The errors of our ways

One of the small pleasures of the mind is the discovery, in an unexpected place, in another discipline, even, of support for a concept that you might have thought original, but, it turns out had been anticipated 500 years before. That was my recent pleasure in the pages of Walter Isaacson’s monumental biography of Leonardo da Vinci. Leonardo, of course, is the epitome of what we have come to call a Renaissance Man, a true generalist who excelled in whatever he set his mind to. In his world renowned paintings, in the science he developed for that work, in his keen observations of nature in all its particulars, he still challenges us to be clear and articulate. Here, in this quote from Isaacson, is his insight into physics, particularly into the question of what is real and what is perception, a standard to which all physics thinking should be held, clearly articulated 500 years ago.

Shapes without lines* (p. 268)

 Leonardo’s reliance [as a painter] on shadows rather than contour lines to define the shape of most objects stemmed from a radical insight, one that he derived from both observation and mathematics: there was no such thing in nature as a precisely visible outline or border to an object. It was not just our way of perceiving objects that made their borders blurred. He realized [as a scientist] that nature itself, independent of how our eyes perceive it, does not have precise lines.

 In his mathematical studies he made a distinction between numerical qualities which involve discrete and individual units and continuous quantities of the sort found in geometry which involve measurements and gradations that are infinitely divisible. Shadows are in the latter category; they come in continuous seamless gradations rather than in discrete units that can be delineated. “Between light and darkness there is infinite variation because their quantity is continuous,” he wrote.

 That was not a radical proposition. But Leonardo then took it a further step. Nothing in nature he realized, has precise mathematical lines or boundaries or borders. “Lines are not part of any quantity of an objects surface nor are they part of the air which surrounds the surface,” he wrote. He realized that points and lines are mathematical constructs. They do not have a physical presence. They are infinitely small. “The line has in itself neither matter nor substance and may be rather be called an imaginary idea then a real object; and this being its nature it occupies no space.”

*Walter Isaacson, “Leonardo da Vinci,” 2017

You, faithful readers of these pages, will, I’m sure, recognize the parallels to many of my prior assertions. There is a real world out there, separate from our perceptions and frequent misinterpretations of those perceptions. We see an apparent edge and interpret it as a line. We assume, because Democritus, Lucretius, et al, said so that everything is made of particles. We invent a measurement and, suddenly, say it exists as an object. The separation between object and description disappears, and then, and then, a whole discipline grows up about this new “object.” The classic, for me, is the quantum. Can anybody tell me what a quantum is? Invented by Max Planck and popularized by Einstein, the best I can tell is that Planck needed a measurement unit to plug into his equations about black body radiation, so he invented (not “discovered!”) a unit that became a monument used to reify every mysterious phenomenon hypothesized by scientists for the next century. Other questions: What is a quantum computer? a quantum leap? a quantum theory? Calling something a “quantum” something makes it less mysterious? or just beyond questioning or explanation. What about “relativity”? A close reading of the conceptual notion of relativity reveals that neither Galileo or Einstein were describing real physical things or events. In both instances, they were describing theories of perception. I am convinced that we will find, eventually, that the world is rough and analog and that only mathematics is precise and, perhaps, digital. Who said that first? Plato, of course.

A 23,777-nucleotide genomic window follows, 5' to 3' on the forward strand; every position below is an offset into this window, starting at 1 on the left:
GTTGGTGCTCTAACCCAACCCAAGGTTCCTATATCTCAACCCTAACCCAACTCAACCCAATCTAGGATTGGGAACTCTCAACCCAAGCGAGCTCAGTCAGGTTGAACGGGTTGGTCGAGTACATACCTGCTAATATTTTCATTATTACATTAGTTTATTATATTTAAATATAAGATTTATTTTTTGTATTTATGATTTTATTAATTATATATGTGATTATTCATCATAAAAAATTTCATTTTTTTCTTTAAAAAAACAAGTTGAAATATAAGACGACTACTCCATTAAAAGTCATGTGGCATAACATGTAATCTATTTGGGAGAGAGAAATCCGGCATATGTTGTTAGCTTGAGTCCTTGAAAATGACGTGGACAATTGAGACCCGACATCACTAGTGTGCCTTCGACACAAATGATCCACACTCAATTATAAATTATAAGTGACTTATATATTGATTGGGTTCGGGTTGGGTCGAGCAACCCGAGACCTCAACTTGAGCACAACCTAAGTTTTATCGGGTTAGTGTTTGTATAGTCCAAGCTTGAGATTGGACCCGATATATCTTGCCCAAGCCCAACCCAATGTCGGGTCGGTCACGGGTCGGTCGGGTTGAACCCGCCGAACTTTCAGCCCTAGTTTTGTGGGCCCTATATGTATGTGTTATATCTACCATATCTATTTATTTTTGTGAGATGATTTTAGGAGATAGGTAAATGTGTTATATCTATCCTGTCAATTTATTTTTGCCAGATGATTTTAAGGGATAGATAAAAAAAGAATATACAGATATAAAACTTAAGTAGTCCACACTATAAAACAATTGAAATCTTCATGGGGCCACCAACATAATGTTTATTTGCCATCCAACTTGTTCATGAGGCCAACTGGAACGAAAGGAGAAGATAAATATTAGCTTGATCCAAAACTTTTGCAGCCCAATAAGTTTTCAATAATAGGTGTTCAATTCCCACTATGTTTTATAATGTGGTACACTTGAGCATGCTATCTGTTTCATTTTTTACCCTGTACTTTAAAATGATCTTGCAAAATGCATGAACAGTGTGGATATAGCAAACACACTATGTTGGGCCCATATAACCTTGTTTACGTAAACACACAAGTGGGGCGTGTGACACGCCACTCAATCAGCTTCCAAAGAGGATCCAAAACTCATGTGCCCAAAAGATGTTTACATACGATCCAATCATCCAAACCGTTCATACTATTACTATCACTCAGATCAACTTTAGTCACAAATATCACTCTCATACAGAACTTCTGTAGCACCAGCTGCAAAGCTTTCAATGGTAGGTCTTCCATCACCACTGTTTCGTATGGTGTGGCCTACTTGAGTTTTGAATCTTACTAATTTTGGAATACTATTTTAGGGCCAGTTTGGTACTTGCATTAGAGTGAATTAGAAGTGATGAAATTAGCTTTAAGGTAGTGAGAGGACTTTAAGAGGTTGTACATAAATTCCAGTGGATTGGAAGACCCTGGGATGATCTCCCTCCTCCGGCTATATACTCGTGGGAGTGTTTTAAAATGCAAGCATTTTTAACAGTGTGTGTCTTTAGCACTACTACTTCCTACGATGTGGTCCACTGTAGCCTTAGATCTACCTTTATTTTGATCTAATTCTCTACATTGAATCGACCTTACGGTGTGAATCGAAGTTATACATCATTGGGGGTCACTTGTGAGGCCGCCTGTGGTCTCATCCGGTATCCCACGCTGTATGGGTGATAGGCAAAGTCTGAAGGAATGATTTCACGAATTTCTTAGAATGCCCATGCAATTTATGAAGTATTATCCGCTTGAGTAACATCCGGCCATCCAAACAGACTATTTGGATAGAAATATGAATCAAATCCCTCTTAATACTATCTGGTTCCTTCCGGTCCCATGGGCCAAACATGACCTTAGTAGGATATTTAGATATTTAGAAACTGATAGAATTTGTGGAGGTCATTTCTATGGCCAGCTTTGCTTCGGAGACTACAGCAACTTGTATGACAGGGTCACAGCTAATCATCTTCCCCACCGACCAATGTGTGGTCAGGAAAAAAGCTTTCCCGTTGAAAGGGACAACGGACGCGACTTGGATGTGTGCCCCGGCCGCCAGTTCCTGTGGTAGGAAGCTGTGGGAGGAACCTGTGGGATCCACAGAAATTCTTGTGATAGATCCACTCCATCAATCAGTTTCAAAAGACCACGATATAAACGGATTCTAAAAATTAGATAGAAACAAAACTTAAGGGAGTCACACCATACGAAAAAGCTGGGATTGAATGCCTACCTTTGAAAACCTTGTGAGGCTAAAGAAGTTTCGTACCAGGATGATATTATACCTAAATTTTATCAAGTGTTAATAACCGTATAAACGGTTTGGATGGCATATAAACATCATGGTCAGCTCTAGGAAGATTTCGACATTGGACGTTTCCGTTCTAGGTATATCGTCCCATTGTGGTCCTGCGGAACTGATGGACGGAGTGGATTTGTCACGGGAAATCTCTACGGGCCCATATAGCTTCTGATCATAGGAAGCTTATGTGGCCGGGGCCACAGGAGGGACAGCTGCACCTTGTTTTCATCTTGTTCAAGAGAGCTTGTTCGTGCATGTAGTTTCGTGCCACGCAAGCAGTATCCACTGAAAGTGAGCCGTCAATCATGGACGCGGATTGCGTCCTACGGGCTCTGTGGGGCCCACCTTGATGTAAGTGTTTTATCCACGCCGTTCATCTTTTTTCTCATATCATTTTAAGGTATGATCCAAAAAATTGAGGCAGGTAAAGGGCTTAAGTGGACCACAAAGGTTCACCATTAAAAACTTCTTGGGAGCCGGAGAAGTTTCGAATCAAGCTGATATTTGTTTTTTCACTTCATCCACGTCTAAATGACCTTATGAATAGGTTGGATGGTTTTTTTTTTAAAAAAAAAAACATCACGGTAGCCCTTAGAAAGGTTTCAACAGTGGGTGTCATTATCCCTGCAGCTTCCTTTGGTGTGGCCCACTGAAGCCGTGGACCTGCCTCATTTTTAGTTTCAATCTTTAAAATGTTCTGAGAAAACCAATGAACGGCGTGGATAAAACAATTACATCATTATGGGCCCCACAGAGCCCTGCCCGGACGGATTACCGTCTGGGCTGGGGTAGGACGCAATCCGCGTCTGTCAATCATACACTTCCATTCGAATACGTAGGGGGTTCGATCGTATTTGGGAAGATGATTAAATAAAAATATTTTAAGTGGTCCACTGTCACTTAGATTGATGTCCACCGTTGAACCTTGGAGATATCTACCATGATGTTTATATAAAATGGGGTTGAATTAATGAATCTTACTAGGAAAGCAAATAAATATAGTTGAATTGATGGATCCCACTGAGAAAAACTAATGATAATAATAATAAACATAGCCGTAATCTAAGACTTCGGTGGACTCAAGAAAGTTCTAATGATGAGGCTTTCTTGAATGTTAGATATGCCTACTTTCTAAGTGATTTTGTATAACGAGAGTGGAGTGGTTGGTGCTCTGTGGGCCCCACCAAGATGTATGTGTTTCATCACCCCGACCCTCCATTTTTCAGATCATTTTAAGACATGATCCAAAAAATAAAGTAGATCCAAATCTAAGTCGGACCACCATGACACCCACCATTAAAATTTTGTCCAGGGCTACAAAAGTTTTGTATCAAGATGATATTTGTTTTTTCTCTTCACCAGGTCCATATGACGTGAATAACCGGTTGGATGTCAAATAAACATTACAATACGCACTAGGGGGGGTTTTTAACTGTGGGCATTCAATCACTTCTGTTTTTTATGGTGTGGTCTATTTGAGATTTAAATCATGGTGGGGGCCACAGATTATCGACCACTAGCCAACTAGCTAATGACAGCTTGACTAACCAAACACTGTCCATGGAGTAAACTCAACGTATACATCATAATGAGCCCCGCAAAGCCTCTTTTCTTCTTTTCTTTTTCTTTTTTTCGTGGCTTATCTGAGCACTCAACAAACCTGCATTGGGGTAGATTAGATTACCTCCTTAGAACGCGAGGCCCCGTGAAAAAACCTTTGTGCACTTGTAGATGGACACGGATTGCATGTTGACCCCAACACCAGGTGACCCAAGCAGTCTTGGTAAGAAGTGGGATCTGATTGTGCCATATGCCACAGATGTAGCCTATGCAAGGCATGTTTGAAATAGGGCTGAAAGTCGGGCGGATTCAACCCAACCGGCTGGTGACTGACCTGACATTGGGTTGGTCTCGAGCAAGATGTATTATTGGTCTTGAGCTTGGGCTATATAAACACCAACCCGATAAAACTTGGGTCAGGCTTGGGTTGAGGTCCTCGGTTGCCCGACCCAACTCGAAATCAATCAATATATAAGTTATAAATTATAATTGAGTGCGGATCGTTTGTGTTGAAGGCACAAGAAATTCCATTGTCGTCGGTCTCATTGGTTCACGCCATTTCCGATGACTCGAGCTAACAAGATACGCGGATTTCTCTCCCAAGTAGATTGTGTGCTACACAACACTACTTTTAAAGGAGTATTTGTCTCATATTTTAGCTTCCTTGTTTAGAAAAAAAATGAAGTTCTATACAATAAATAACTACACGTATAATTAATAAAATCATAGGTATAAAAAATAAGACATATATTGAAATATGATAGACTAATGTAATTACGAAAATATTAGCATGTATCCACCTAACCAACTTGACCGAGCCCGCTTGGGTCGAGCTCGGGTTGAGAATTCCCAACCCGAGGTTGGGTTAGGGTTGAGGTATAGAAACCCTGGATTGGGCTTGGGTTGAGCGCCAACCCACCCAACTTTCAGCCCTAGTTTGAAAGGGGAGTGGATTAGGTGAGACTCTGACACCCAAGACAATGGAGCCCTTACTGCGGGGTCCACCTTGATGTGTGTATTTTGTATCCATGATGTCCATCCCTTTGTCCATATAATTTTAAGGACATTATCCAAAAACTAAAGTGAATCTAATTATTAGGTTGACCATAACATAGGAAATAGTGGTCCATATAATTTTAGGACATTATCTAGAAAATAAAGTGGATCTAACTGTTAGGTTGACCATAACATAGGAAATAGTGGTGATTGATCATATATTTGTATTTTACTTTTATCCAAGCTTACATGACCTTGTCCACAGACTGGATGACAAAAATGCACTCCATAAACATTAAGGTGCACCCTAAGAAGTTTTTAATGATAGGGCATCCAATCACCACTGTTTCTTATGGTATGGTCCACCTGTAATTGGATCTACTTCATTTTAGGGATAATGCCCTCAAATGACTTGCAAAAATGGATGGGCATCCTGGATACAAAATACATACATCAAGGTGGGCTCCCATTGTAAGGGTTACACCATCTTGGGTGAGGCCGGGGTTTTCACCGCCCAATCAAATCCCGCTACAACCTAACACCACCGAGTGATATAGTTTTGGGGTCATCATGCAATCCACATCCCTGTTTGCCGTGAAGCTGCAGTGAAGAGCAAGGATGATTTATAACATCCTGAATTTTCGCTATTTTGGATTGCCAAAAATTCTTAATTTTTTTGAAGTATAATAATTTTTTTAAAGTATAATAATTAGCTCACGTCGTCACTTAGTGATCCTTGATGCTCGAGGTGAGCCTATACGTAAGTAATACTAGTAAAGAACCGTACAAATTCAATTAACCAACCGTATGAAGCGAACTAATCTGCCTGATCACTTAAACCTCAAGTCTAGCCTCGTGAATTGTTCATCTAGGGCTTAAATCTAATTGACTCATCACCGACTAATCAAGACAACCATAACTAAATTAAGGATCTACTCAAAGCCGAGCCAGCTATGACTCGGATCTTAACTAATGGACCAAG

A second pleasure from Isaacson’s biography of Leonardo is the reminder of how many scientific insights he had, years, even centuries, before they were rediscovered and published. His failure was that he never published them, but there they were in his notebooks, in his drawings, and his backward script.

Enough of my ranting. Suffice it to say: We will never have a real physics, that is, a physics untainted by extraneous verbal or philosophical meanderings until we become rigorous about the separation between the real world and our mostly defective perceptions of it. “Orders of abstraction” (Korzybski) and “logical types” (Russell) need to be clear and clearly stated if we are to make it out of this jungle and make real progress.


About Charles Scurlock

Charles is a recently retired architect/planner and generalist problem-solver with a lifelong interest in science, physics, and cosmology, and the workings of the human mind. He has started this blog in the interest of sharing his ideas with others of like-(or not so like) minds.
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One Response to The errors of our ways

  1. Guy says:

    A refreshing reminder, this like-thinking with a great mind. Good work again! and Goodonya!

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